Katie Grand is editor-in-chief, and I was an editor beneath her [overseeing] a lot of the text in the magazine. Working with Katie was an incredible experience. She's an absolutely incredible editor; she's an amazing woman. It was fantastic to work with somebody who has such a specific view of fashion. What's fantastic about Love is that it completely reinvents itself every issue. Nothing's templated. The magazine is designed from scratch each issue. 

Then I moved onto The Independent where I was overseeing the fashion content of the magazine. That proved invaluable, that experience of working with a team, talking through massive ideas and how they translate between a photographed and written editorial tied together to make a cohesive message. That was really important to me.

Business of Fashion said you're "unafraid of either sharing [your] true opinion, or polarizing the opinion of others." Do you find that this voice has helped to make you a successful critic?

[Laughs] I just try and be honest. Ultimately, I hope that's what people react to. To their credit, the vast majority of fashion brands have been incredibly supportive. They understand what criticism is. They don't expect us to write great things about everything; they like to have a dialogue. Sometimes you'll have a discussion [with a designer] and they'll say you didn't see what they wanted you to see. I think they feel it helps them or it pushes them to explore things in different ways. I never want to see what I do as destructive; I always hope it's constructive. 

I try not to have very set ideas of what I want a designer to do. The most exciting thing is when you can be surprised by what a designer's done. I hope people react favorably to the way I try to have a historical point of view and talk about fashion in a broader context. I'm really grateful that the designers and the fashion brands have listened to me or paid attention to what I write.

How has the digital space affected fashion journalism over the course of your career?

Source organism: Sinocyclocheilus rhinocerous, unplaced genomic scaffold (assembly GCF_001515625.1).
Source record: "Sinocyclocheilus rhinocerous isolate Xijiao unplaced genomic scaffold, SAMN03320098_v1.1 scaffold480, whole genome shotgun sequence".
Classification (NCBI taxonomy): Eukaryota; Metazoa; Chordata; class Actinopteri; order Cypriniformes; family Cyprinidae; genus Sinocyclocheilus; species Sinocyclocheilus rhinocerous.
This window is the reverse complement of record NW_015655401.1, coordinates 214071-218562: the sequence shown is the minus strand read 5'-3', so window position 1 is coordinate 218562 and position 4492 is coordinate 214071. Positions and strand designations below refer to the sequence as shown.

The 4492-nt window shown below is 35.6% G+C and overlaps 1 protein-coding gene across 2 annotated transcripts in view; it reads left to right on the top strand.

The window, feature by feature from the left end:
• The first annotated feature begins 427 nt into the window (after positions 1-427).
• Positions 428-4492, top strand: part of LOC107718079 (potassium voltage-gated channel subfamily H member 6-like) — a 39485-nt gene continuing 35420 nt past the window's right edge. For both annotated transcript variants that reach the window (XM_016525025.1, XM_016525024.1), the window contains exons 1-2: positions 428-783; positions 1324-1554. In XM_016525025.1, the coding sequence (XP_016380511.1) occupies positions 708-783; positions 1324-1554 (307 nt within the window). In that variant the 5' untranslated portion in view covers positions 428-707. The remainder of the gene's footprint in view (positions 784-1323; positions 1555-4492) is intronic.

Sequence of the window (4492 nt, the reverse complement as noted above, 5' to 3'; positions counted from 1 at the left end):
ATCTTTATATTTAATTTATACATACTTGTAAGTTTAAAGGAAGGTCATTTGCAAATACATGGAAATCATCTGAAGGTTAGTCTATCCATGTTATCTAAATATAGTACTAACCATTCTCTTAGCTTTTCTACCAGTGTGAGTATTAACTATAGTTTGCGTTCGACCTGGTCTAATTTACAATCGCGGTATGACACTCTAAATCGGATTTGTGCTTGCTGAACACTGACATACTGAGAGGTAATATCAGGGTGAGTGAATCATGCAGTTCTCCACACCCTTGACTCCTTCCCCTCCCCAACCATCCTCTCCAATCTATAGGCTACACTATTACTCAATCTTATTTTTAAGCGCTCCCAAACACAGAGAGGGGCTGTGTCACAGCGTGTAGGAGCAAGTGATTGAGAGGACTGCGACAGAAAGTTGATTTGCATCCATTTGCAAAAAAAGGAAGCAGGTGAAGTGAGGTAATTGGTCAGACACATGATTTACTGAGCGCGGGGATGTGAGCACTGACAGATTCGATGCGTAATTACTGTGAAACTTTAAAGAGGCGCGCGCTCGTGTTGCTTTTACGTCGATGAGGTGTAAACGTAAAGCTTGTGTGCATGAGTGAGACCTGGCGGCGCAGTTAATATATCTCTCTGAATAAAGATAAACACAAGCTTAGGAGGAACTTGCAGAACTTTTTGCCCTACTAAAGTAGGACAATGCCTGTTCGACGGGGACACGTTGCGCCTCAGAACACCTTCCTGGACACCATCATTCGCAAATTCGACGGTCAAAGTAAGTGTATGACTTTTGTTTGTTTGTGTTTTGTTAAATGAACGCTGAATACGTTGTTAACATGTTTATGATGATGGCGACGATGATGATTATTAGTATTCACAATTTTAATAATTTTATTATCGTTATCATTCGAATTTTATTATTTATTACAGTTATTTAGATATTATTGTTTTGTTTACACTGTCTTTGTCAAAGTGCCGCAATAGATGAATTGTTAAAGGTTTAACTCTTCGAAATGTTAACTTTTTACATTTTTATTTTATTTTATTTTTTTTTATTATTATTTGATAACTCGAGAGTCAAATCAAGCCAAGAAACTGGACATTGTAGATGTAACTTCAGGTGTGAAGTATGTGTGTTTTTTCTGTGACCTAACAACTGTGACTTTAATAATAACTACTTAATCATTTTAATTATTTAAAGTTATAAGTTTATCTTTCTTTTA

I worked in reverse to a lot of people. I started at ShowStudio in the digital space, then moved to a magazine, then moved to a newspaper. Next, I should be chiseling something into stone. [Laughs] I feel like I've been moving backwards. But at the same time, I started digitally, then I moved to a magazine with a digital platform, then to a newspaper which now has gone digital-only.

You can be much more reactive online. You can't write about something two weeks after it happened. You should be writing about it the day after it happened or the day it happens or the day before it happens. Alongside that is what everybody talks about — [the Internet] has increased the speed at which you're expected to write. When I was working at Vogue Runway, our turnaround time, ideally, was three hours between seeing the show and filing the show. I think there's something great about that.

I see the Internet as being incredibly positive because it's making us write in different ways, making us look at print journalism as something very different [than] online journalism. It's a way to express a message differently. That's how I look at it.

Do you find it difficult to write thorough, analytical pieces when it's often encouraged to file a story as soon as possible?

I felt that working on a newspaper. When I started working at The Independent, I was really struck by when people would say, "Oh, you know, the deadlines must be so much easier." But the deadlines are tougher on a newspaper! I had to file everything by 5 p.m. At Vogue, I could write into the wee hours, but at a newspaper, if it's not there by the time [it goes to print], it's not going in. It's not going to happen. If you've got the news that David Bowie died at 2 p.m. and the newspaper was going to print at 5 p.m., you have two hours to do your David Bowie think piece. But for online, they want the think piece 10 after 2 p.m. There's a danger that people don't want you to be best, they just want you to be first — to be the first thing that's going to show up at the top of the search results.

That can be quite counter-productive. Surely it would be better to have a longer, thought-out piece. [But] because the Internet doesn't have any deadlines, there isn't a point you're working towards. With a newspaper, if something happened at 11 p.m. at night, you can't do anything — that's just going to go in the next edition. I think it is very good for news — because news happens all the time — but I think it can be problematic when what you really want is an intelligent, considered piece. That does take time.

What can you tell me about your new role at T? How will it differ from your work at The Independent?

I'm coming into a very established team, whereas at The Independent, I came in as a fashion editor. I wasn't really augmenting an existing team. And at Vogue Runway, they had a huge team for womenswear, but they didn't have anybody on menswear, which is what I came in to do there. The way I'm thinking about my role at T is: What angle can I have that will be different from the one other people are taking? How can I supplement what they're already doing?

Also, I'm not coming in as a critic — I'm the chief fashion correspondent. It's writing about fashion in a different way. There will be critiques and it will be analytical, but I might not necessarily write about individual shows. I might write about things going on behind the scenes. They want things that are intelligent. They want analytical writing about fashion, and that's what I really want to do. That's what I hope my work comes across as — really passionate. 

This interview has been edited and condensed for clarity.